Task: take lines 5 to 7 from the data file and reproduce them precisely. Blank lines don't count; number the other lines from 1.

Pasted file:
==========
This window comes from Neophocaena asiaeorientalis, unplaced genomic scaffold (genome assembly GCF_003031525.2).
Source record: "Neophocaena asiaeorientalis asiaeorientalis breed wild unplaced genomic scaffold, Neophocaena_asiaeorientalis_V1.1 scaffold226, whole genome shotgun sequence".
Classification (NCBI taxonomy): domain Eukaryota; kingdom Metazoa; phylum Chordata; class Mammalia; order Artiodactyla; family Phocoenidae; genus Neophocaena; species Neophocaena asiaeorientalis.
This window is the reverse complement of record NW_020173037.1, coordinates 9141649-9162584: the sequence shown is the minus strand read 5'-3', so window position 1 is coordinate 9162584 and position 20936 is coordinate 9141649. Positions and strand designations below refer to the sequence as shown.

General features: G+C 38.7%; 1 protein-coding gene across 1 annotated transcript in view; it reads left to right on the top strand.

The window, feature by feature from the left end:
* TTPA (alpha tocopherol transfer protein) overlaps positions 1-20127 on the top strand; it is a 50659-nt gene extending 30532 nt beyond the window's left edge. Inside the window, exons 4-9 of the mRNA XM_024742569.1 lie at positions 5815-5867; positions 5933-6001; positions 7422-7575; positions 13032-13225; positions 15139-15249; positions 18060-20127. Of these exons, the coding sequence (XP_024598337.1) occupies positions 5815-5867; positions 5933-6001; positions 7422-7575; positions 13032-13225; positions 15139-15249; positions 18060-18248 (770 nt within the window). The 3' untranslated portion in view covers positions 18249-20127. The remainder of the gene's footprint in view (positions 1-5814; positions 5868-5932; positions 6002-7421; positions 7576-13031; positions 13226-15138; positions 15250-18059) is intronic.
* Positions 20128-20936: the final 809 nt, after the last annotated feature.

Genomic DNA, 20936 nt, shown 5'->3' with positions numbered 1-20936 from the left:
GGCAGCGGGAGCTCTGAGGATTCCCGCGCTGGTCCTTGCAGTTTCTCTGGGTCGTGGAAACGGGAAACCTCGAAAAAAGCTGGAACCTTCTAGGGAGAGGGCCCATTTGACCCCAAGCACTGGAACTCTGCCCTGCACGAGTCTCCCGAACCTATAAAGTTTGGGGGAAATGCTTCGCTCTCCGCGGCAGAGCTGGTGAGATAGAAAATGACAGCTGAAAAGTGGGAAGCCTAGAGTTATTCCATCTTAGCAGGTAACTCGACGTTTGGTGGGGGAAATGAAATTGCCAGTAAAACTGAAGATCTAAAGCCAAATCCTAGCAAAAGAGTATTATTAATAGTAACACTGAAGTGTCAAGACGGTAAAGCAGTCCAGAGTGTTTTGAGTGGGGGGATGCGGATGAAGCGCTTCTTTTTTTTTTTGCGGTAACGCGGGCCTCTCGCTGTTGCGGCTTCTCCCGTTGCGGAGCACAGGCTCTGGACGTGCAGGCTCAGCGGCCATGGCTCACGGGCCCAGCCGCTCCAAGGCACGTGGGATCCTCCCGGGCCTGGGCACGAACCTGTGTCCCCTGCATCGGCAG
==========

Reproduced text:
General features: G+C 38.7%; 1 protein-coding gene across 1 annotated transcript in view; it reads left to right on the top strand.

The window, feature by feature from the left end:
* TTPA (alpha tocopherol transfer protein) overlaps positions 1-20127 on the top strand; it is a 50659-nt gene extending 30532 nt beyond the window's left edge. Inside the window, exons 4-9 of the mRNA XM_024742569.1 lie at positions 5815-5867; positions 5933-6001; positions 7422-7575; positions 13032-13225; positions 15139-15249; positions 18060-20127. Of these exons, the coding sequence (XP_024598337.1) occupies positions 5815-5867; positions 5933-6001; positions 7422-7575; positions 13032-13225; positions 15139-15249; positions 18060-18248 (770 nt within the window). The 3' untranslated portion in view covers positions 18249-20127. The remainder of the gene's footprint in view (positions 1-5814; positions 5868-5932; positions 6002-7421; positions 7576-13031; positions 13226-15138; positions 15250-18059) is intronic.